State of the Billion Dollar Startups Held by Mutual Funds
This is probably one of the longest breaks we had between blogs. Thank you for your patience. Some friends in the past few weeks have shown us their fantastic ideas and have asked us what we think. We are greatly flattered. Many great ideas have emerged indeed. But, as usual, we think that it takes more than great ideas but great people to succeed. And, by great, we don't mean just brilliance of the people. Rather it is the grit and mindset we keep talking about.
Perhaps we can close this year with a quick survey of the state of things. Just for fun.
Being a billion dollar company has become the holy grail for many startups. There is just the ring to the word --- 1 billion dollars. In fact, they used to be called the Unicorn --- supposedly rare. But, over the last few years, more and more of these unicorns have surfaced. In fact, many of them achieve unicorn status without even going IPO. (It used to be that most IPO was about $700 to 800M valuation when they went IPO. But those were of course the more traditional technologies. Gosh, that word "traditional" sounds so degrading. But, one wonders how many PhDs it really took to make a state of the art low power wireless chipsets. But, "traditional" they were.)
We have always wanted to find out how the supposedly unicorns fair along the way. Recently, we came across a Wall Street Journal article detailing the fate of many of these fast growing startups. And, we thought we would share with you some of the findings. And, we focus here those companies that are invested by mutual funds in this article. Held by Mutual Funds, these companies are easier to understand and study.
About 50 companies were discussed in this report. The largest (in terms of valuation Uber which commands a whopping valuation of US$68 billion. The smallest ones are still worth US$1 billion. And, there are 9 of them, including 23andMe and Evernote. 23andMe is a DNA testing company which was founded by Anne Wojcicki, wife of the google founder, Sergey Brin. (At certain point we really need to talk about this growing field of DNA testing. There are articles and articles on this topic and how all of us eventually can do a personal DNA test and know in advance our propensity to get certain illness, and the likelihood of us getting cancer down the road). Evernote is widely popular notetaking software used by many college students and professionals.
In this study, most of the companies are still private. But, since they are invested by mutual funds, their valuations as perceived by mutual funds are transparent.
So, here are some observations on companies which we think some of us should know or are already familiar with:
Jawbone, the consumer electronics companies which makes many popular wearables, has been completely marked down. Yes, that's right, based on Blackrock, Jawbone is now worth $0. No kidding. It was worth US$1.6 billion in January 2016. Talking about how brutal the business is.
Docusign, a company which allows you to do digital signature, is worth $3 billion, has appreciated 316% since first investment in June 2012. WSJ called this company a software company, but really this signature company has serious implications in the financial sector as well. Interestingly though, digital signature is not valid under the Hong Kong Electronic Transactions Ordinance for government contracts, oaths, and court orders. (Source: https://www.docusign.com/how-it-works/legality/global/hong-kong)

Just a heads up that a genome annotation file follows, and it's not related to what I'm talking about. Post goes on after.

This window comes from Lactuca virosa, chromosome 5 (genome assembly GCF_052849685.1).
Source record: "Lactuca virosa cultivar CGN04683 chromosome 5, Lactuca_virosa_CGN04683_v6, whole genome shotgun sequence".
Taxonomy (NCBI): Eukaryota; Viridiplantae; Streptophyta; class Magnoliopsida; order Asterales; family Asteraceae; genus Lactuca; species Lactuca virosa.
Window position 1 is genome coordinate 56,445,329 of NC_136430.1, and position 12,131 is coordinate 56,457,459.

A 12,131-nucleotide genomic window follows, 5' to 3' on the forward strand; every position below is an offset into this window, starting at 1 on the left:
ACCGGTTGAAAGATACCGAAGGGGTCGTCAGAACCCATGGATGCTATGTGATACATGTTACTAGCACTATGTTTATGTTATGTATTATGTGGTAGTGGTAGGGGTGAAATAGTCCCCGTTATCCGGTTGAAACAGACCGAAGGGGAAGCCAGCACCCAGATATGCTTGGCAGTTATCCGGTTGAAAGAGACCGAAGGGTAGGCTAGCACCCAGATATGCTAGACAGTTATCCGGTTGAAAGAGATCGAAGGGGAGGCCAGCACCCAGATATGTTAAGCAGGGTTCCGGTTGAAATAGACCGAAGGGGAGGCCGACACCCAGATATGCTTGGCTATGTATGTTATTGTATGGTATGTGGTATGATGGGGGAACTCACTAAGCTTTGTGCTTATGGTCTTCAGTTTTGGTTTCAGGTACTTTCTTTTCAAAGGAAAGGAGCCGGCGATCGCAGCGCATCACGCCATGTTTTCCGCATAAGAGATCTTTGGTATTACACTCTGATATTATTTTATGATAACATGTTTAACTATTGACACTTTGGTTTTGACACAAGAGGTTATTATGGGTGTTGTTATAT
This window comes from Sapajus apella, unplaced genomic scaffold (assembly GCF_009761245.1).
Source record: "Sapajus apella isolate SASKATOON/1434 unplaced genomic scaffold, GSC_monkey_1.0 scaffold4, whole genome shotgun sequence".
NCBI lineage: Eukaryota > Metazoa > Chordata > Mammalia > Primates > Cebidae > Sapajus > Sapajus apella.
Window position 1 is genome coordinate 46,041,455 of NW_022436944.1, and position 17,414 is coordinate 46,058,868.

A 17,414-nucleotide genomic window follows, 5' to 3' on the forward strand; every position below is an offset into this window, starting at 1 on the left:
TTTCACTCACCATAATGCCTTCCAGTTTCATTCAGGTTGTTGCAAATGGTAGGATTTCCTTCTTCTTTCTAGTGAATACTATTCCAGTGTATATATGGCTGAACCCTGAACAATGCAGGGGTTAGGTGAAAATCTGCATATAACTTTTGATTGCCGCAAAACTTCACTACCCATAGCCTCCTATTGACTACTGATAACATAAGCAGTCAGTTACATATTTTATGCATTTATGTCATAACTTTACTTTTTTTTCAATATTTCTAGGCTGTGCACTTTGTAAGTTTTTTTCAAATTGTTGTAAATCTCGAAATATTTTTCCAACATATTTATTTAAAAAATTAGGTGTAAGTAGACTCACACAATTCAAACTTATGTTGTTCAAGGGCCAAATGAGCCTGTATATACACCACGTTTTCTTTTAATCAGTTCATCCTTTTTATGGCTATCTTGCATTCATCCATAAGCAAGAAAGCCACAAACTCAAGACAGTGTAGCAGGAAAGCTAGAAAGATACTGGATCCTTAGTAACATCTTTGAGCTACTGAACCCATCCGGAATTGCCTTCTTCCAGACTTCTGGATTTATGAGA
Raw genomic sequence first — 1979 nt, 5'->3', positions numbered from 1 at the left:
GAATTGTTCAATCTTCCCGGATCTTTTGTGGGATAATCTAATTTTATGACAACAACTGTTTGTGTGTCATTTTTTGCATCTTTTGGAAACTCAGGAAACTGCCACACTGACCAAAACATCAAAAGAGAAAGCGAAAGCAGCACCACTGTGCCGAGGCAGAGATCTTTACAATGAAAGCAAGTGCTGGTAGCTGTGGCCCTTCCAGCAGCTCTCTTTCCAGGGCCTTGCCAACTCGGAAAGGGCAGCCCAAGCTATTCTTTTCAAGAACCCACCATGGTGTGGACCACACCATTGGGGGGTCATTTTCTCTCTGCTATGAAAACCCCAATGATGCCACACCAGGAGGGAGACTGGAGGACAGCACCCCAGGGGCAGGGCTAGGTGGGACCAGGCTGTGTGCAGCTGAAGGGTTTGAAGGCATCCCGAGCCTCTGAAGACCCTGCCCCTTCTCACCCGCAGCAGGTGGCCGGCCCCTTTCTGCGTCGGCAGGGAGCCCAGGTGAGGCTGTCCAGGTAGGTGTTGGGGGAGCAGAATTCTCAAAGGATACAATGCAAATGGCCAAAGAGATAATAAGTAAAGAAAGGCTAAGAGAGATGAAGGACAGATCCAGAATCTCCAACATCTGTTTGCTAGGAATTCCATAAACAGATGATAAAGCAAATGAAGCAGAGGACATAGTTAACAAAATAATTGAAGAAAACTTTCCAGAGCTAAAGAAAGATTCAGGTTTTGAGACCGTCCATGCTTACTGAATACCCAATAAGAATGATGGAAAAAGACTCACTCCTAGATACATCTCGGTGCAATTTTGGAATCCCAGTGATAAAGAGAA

Uber, the revolutionary ride sharing platform, which expensed about US$2 billion in 9 months and has US$10 billion in cash, is worth 214% more since first funded. Uber is now expanding to UberEat in this part of the world. It is probably going to be more than just ride sharing. The bowed out from China of course is headline grabbing. And, this market definitely seems to be winners-take-all.
Out of the 50 companies, 14 are worth less since day one. That means most of them have appreciated. And, with the exception of Jawbone which has dropped 100%, Evernote which has dropped 50%, and 4 others, most have not lost more than 30%. On the other hand, for the 36 gainers, 22 of them have gained more than 30%. In fact, 14 of them have gained more than 100%.
Snapchat is going IPO soon. It will definitely be interesting to see. In their latest roadshow, they are comparing themselves to Facebook --- and not to Twitter. (http://www.wsj.com/articles/snaps-ipo-roadshow-message-were-the-next-facebook-not-the-next-twitter-1483007406) Some numbers to note though. Snapchat is generating about US$5 per user and has an annual revenue of about US$350 M (projected to reach US$940 M next year). It is gunning for a valuation of about US$25 billion. Apparently, three years ago, Facebook offered to buy Snapchat for US$3 billion.
In this part of the world, Fintech is often talked about. Amongst these 50 companies surveyed, 3 of them are classified as Financial Services: Social Finance, Lending Club, and Klarna. The valuations of these three companies have changed only 0%, 9% and 2% respectively. (Of course, personally, we think that Docusign is somewhat a Fintech company as well, maybe more.) Only fair to say though, Lending Club has gotten itself into a number negative news recently with the CEO resigned, and the verdict is still out. (https://en.wikipedia.org/wiki/Lending_Club)
That's it , folks, for this year. We wish you a very prosperous new year. May the new year be the best for all of you. And, hope that all of us can contribute to this very exciting tech industry , as a practitioner, an investor, or simply an observer.
P.S. For those who are "Fans", May the FORCE continue be Strong with YOU! :)